More indigenous territory has been claimed by maps than by guns. This assertion has its corollary: more indigenous territory can be defended and reclaimed by maps than by guns.
Bernard Nietschmann, geographer

In 2015, the group of critical geographers kollektiv orangotango launched a call for critical maps in English, German and Spanish. They received nearly 150 submissions from all over the world and selected about a third of them for This Is Not an Atlas.

The book is a collection of maps but it is not an atlas. Unlike traditional cartography, it doesn’t pretend to be a paragon of objectivity. It recognizes, right from the start, that maps are always political.

The contributions are counter-cartographies. They visualize social injustices, environmental destruction and territorial struggles. However, because counter-cartographies are anchored in a tradition of post-colonial practices of mapping back, they don’t stop at making unbalances of power visible, they go further: they act as springboards for critical thinking, emancipation, coordination and resistance.


Iconoclasistas, ¿A quién pertenece la tierra? / Who Owns the Land?

Mark Graham, Stefano De Sabbata, Ralph Straumann, Sanna Ojanperä (Geonet)

Mapping in the Amazon. Indigenous Kaxinawa from Rui Humaitá producing sketches during mapping workshop

Brett Bloom, Deep Map

Inside This Is Not An Atlas, you’ll discover an online mapping platform that helps migrants organise their journey across the Mediterranean sea and communicate any violations of their rights; a documentation of the rampant human rights violations by the State police in Rio de Janeiro’s Favelas; maps that help participants of protests find their way in unfamiliar cities; an anti-eviction project that documents real estate speculation in and beyond the San Francisco Bay Area; a series of maps that help strengthen social movements of traditional peoples and communities living in the Amazon; a crowdsourcing project that provide citizens in an Indian megacity with a much-needed map of public toilets; an HarassMap that anonymously crowdsource incidents of sexual harassment all over Egypt; an interactive street map of the squatting movement in Berlin; a free community-based project that does justice to the vibrant neighbourhood of Kibera in Nairobi, etc. And of course many cases of ecological conflicts across the world documented on the Environmental Justice Atlas platform.

The works selected demonstrate that counter-cartography has a role to play locally and internationally. In the Global South and in the Global North.

The two projects i found most compelling illustrate that you don’t need sophisticated technologies to visualize a territory:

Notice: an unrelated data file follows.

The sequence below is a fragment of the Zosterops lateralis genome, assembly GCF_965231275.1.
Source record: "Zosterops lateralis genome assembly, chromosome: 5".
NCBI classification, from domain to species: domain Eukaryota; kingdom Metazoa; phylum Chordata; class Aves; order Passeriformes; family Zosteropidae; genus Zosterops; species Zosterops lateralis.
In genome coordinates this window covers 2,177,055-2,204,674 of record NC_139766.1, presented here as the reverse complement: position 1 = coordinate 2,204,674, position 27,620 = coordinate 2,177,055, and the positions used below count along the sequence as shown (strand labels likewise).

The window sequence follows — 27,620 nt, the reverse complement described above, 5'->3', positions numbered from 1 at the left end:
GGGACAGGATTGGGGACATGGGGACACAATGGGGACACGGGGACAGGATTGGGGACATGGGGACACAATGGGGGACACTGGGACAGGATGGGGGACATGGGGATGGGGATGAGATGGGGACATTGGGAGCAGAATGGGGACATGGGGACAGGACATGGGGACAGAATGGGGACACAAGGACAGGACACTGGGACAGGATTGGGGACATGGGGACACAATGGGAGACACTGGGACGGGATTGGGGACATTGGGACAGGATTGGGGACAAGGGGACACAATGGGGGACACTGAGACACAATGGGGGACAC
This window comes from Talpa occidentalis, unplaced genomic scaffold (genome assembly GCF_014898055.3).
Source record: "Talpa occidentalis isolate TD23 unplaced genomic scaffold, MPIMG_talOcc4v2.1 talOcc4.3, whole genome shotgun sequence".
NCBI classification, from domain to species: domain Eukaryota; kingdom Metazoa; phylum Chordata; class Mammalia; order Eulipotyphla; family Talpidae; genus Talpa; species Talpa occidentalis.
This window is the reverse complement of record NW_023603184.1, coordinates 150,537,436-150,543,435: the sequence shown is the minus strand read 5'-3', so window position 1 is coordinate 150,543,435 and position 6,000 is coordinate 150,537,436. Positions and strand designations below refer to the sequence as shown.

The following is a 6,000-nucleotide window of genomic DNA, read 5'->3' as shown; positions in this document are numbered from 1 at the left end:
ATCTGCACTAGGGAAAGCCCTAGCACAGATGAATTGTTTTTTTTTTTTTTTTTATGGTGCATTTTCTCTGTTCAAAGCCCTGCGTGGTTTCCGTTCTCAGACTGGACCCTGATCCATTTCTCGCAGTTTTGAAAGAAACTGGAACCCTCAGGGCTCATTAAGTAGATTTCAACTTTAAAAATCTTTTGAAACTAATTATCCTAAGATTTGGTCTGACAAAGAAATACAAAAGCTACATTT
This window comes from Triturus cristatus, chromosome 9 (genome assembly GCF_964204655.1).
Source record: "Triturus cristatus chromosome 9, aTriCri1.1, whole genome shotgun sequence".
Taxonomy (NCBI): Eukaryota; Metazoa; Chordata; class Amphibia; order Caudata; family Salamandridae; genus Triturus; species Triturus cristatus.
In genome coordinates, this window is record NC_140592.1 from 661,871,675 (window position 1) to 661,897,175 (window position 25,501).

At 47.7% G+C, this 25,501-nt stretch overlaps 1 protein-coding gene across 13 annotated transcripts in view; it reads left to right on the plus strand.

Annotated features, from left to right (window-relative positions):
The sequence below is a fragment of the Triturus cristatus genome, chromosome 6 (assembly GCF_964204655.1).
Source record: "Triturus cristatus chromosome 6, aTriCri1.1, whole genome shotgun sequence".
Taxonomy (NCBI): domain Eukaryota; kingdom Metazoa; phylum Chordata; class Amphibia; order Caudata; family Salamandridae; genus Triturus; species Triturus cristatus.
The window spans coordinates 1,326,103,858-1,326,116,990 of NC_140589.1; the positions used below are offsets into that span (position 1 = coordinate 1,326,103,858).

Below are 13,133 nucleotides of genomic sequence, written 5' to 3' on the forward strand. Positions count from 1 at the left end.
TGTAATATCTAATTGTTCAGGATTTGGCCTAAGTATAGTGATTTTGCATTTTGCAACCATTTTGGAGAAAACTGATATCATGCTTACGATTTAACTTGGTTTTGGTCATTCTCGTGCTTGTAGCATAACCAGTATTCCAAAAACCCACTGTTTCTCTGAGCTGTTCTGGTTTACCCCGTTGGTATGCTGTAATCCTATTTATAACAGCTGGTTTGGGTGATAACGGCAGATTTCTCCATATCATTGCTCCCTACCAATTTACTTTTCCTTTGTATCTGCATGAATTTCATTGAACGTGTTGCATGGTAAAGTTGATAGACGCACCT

Participants watch from below as the red balloon sails above a spot in the camp. Image Greening Bourj al-Shamali, via

The Bourj Al Shamali camp In Lebanon houses some 22,000 Palestinian refugees. An urban agriculture pilot project revealed that no map of the camp was available to its inhabitants. The only maps that exist are kept secret by international organisations for security reason.

The solution was self-mapping using a digital camera and a helium-filled balloon to make aerial photography of the settlement. The approach was very low tech but it had the advantage of being less threatening than using drones


Counter-Cartographies of Exile. Map by H.S., Nasruddin Farouk Gladeema, Alishum Ahmedin, Marie Moreau, Kanké Tounkara, Issa Ibrahm Ahmid, Ahmedin A., S.A. Photo by Mabeye Deme

From Afghanistan to France sketches a trail of exile of a refugee leaving his country to reach France. It was created by an asylum seeker who drew the map from “below”, from a walking point of view that subverts the conventional maps of migrations and nation states.


Critical Geography Collective, Violencia de Estado en torno a los proyectos megamineros de la Amazonía Sur del Ecuador (State violence around the Mega Mining projects in South Amazonia of Ecuador

Critical Geography Collective, GPS Workshop in the moorlands of Salcedo, April 2013

Cian Dayrit (in collaboration with Henry Caceres), Et Hoc Quod Nos Nescimus [And the world as we know it], 2018

Recht auf Stadt (Right to the City)

All these maps are not only informative, they are also meant to be sources of inspiration. That’s why the second part of the publication provides insights, methodologies and resources to help individuals and communities organise sessions of collective mapping and to engage into territorial creative activism. If that were not generous enough, the website of This Is Not an Atlas also provides readers with all the maps and even the ebook for you to download and share for free. It is published under the Creative Commons license.

Inside the book: